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28 of Australia’s V8 Supercars will be competing in the first-ever U.S. V8 Supercars race on May 17-19 at the Circuit of the Americas in Austin, Texas, and they have just begun arriving in the States.
Ford and General Motors could have an all-too-familiar rival in the V8 Supercar series and despite some rumors, it won’t be from German or Japan. Hailing from the other side of the world, where they’re cross-town rivals, Chrysler is tipped as the latest possibly entry into the touring car championship.
Top Chrysler designer and CEO of the new Street and Racing Technology (SRT) brand Ralph Gilles confirmed as much recently, telling Australian outlet The Age, that, “I am extremely interested (in V8 Supercars),” though he stopped short of confirming anything.
According to Chrysler Group Australia managing director Clyde Campbell his division is in constant contact with SRT and even made some strong hints about the future, commenting that, as SRT is all about incorporating racing technology into street cars, having a strong racing presence is important.
A possible timeline for entry into the series could see Chrysler coming in at the start of next season with a new “Car of the Future” plan that would make fielding a team more affordable. Estimates peg a two car team at roughly $10 million dollars for a season. There’s a catch, however, as fielding a team takes more than just money. Current regulations mean Chrysler would have to enter the series using an existing team, meaning they’d have to woo one of the Ford or Holden groups away from their current partner.
While Chrysler putting so much effort into an Australian-market-exclusive product seems like a long shot, the series’ plans for the future include expanding the championship to a wider audience. The Australian V8 Supercar series has already visited the Middle East and is scheduled to run one race in Austin, Texas in 2013.
[Source: The Age]
Over the last decade, this Aussie racing series has expanded beyond its island home, having staged races in China, New Zealand and the Middle-East. Now it is looking at the United States to stage a race, and it will probably be at the new Circuit of the Americas in Austin, Texas. This circuit is being built especially to host Formula-One races in the coming years, and since the Australian V8 Supercars are an FIA sanctioned race series, it makes sense to race at this new circuit.
V8 Supercars boss Tony Cochrane has said that the series is looking to expand to six new overseas venues, while retaining all the currents stops in Australia. This could include some European and Asian destinations, plus the ever attractive American market.
You’ll have to wait some time before watching these V8 Supercars race in the flesh. The FIA has approved new races for this series for 2013. By then the new circuit in Austin should be complete. We can’t wait to see Holden (GM) and Ford racing head-to-head on our shores.
[Source: The Age]
With Toyota not involved in Formula 1 any more, the company is looking for ways to promote itself in racing, while using the experience to improve its road cars. Rumors of Lexus joining the DTM series in Europe never came to fruition – which makes sense as Lexus is promoting itself as a “green” brand in Europe, offering only hybrid models.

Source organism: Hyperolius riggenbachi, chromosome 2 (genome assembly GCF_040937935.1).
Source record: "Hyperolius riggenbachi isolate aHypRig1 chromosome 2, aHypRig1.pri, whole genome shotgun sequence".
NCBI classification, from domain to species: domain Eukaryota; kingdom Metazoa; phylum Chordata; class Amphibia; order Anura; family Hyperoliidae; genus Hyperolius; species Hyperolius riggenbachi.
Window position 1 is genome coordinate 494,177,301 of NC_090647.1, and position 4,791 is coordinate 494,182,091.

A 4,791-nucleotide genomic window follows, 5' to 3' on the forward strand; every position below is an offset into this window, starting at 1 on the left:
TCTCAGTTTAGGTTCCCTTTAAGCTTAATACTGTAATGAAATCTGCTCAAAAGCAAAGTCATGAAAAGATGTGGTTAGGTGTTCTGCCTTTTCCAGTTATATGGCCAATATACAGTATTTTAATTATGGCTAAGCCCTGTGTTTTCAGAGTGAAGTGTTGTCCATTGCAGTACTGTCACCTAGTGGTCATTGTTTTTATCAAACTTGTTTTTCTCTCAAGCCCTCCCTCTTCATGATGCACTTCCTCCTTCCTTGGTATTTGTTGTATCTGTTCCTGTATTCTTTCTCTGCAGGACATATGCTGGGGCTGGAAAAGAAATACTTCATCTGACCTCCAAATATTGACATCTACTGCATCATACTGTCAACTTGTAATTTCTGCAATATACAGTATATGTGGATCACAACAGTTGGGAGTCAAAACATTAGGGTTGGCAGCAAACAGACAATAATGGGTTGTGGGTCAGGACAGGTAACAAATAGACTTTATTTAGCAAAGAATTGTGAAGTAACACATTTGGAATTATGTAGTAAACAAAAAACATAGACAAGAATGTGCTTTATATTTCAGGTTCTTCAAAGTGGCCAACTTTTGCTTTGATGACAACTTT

The latest report comes from Australia, where Lexus is apparently engaged in talks with the Australian V8 Supercars series. Lexus Australia boss Tony Cramb let slip that a “initial meeting” has occurred. Cramb downplayed the significant of the meeting, but did say that they’re looking at options.
The obvious choice or the series would be the V8-powered, rear-drive Lexus IS-F sports sedan.
It’s likely that the series is desperate to get increased involvement from other automakers, with only Ford and Holden currently competing.
With some big changes coming to the Australian V8 Supercars series, Mercedes-Benz may be looking to get in on the action. Starting in 2012, the Australian NASCAR-meets-Touring Car series will follow after the U.S. stock car series by introducing a Car of the Future platform, essentially making the championship more of a spec series.
The new cars would trade the out-dated live-axle setup for a fully-independent one, while DOHC engines would replace the current pushrod ones – both updates that are more consistent with Mercedes’ high-tech engineering capability. A series dominated by Ford Falcons and Holden Commodores, the fan following has done great things for the domestic Australian automakers, who have seen a rise in sales of high-performance FPCs and HSVs. Mercedes, quite reasonably, isn’t prepared to sit back and watch other automakers take over the market for big V8-powered rear-drive sedans.
Adding to the speculation is word that Mercedes has commissioned the renowned Brock Engineering team to build a C63 AMG-based track taxi to take VIP guests around for hot laps ahead of this year’s races – no doubt drumming up interest and testing the waters.
The rule change doesn’t take place until the 2012 season, so there won’t be any Mercs competing in V8 Supercars until then, but when and if Mercedes does arrive, they might not be alone. Reportedly, both Nissan and Hyundai are examining the possibility of getting involved as well.